A doctor said, “This city will drain you out of your last dollar. With no remorse, it ain’t no, ‘I’m sorry.’ It’s just, ‘Bye, thank you for this money, have a good time. Come back. Holler at me when you get your next paycheck, or when you get your next dollar. I’d be glad to take it.” Cruel, but real. A recent arrival in NYC, shared the same opinion too, “It’s a nonstop hustle.”
A private cook thanked poverty for teaching him survival, he “can go in somebody’s fridge and see what they’ve overlooked and create a meal out of it. But he also had to deal with racism, being judged for his skin color and how he looked. One of his client described him as “chef was full of tattoos. I felt like he was gonna rob the place.” And clients rejecting him after realizing he wasn’t white.
To immigrants, New York meant hope and possibilities. A security guard at the Statue of Liberty, Justin Gonzalez, who could speak multiple languages for ‘belt, watch, wallet, cell phone, camera, keys, coins’ who shared what he learned of immigrants, that how happy they were when they saw the Statue of Liberty, the ‘symbol of freedom’, from their boat, “They would be dancing, they would be singing. Like, ‘Oh, we made it to America. Now we’re free. Now we can start a new life.”
For Yesenia Mejia, a house cleaner who arrived from El Salvador, never thought snow was real until she saw it, and how much she wanted her family to join her in the US to build a new life for themselves, because of how bad the situation back home was – from making a living to surviving the guerillas. It took her four years to save up and pay $12000 for her two daughters.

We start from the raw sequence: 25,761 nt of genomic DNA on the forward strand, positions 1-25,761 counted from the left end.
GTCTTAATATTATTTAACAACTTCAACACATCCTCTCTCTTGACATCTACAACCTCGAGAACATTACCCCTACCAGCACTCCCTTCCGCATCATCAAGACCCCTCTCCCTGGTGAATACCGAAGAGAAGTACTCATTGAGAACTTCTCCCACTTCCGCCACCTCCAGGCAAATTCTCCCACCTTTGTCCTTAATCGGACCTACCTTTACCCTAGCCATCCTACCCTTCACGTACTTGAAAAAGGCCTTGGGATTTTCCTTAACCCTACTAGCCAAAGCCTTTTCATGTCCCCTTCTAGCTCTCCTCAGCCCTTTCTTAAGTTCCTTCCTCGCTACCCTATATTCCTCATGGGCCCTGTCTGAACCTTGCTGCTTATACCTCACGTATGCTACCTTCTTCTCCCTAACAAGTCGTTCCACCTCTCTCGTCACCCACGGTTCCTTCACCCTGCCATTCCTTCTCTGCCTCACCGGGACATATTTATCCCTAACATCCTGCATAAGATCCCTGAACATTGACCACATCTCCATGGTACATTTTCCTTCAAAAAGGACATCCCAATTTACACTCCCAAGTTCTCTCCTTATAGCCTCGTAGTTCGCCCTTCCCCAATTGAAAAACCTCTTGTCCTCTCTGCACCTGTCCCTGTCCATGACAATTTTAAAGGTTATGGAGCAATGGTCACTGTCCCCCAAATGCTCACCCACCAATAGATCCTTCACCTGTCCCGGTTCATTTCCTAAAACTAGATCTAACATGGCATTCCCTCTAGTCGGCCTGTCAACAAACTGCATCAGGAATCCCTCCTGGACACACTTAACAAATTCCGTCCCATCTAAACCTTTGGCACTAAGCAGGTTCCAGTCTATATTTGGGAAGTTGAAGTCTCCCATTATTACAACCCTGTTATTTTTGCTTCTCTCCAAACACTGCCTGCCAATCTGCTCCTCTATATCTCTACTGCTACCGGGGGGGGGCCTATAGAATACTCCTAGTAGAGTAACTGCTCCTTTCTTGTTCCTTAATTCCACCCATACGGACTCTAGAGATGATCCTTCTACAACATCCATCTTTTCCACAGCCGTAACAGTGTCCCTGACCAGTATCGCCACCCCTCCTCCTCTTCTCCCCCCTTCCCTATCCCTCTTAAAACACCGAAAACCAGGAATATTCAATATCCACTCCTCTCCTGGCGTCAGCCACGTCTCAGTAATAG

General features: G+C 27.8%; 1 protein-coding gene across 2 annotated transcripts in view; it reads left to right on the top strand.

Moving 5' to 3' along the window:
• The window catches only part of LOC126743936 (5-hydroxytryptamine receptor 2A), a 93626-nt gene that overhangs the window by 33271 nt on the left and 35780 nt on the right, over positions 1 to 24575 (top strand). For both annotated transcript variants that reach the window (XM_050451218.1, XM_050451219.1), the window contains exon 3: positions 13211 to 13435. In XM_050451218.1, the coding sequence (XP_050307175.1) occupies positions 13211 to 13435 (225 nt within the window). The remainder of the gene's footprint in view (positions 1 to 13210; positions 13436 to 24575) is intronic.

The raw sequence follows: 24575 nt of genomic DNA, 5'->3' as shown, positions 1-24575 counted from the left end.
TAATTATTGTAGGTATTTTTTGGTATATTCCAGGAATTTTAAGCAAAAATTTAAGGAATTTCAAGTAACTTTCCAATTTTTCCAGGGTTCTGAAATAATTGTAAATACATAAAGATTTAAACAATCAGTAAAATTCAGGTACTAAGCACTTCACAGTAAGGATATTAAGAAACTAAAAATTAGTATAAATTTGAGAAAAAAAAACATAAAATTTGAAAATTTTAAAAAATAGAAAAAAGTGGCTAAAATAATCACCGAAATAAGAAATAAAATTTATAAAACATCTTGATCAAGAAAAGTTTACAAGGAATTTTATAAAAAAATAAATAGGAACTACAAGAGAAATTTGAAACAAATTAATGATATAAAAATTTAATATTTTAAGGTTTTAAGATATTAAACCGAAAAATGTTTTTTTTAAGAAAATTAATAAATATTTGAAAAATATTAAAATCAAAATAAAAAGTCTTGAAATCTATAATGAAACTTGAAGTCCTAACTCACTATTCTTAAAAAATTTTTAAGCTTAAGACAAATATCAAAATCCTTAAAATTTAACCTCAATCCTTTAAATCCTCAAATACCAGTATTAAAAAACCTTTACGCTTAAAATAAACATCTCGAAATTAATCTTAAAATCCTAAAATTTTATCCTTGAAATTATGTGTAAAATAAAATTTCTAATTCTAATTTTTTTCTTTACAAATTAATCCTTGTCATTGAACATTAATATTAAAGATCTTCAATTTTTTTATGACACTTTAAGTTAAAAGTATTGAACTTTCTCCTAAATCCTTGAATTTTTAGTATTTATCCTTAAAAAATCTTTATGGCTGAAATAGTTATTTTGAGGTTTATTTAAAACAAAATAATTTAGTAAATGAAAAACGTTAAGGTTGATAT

There were some stories that had me longing for more, only to realize their story had ended, rather abruptly. To name some, like the singer Frank Senior, who relied on his seeing-eye dog and sense of hearing to get around the city, the window cleaner Marvin Abrams, a former cab driver Zack Arkin (cab drivers’ stories are always some of the most interesting!) it felt like their stories had so much potential but for some reason, were cut short, and a few, I thought was longer than necessary. Nevertheless, I really enjoyed most of the stories in this collection.
It was so interesting to see how each individual from different backgrounds spoke so differently about New York – from their perspectives, to their word choices (being a logophile I noticed the differences in how they described and experienced New York, depending on their background and job) and what they appreciated or disliked. Topics covering the hustlers, views of people who work for or associated with the rich (I really enjoyed this; such an eye opener!) the ones who were born right there in the city, or those who immigrated hoping for a better life.
I also loved the interludes, those coming from Taylor’s perspective, which felt so honest, open and inspiring, especially his friendship with Joe, someone he met where he volunteered at St Francis Xavier every Sunday afternoon.
People go to New York, work there, live there, do so for many different reasons. From their stories, despite the hardships and hustles, complaints and resignations, there was always love and admiration for the city, warts and all.
I’ll end this review with a quote from Jaiquan Fayson, a painter, who described New York as: “New York is less of a melting pot and more of a mosaic. It’s really like different colored tiles, and different people being who they are.”
For those who love New York or have long been intrigued by this city, this is definitely a must-read!
Thank you Netgalley and the publisher for a free eARC of this book in exchange for an honest review. All opinions are mine.
Have you read this book? What did you think? If you haven’t, do you intend to? Please share with me your thoughts!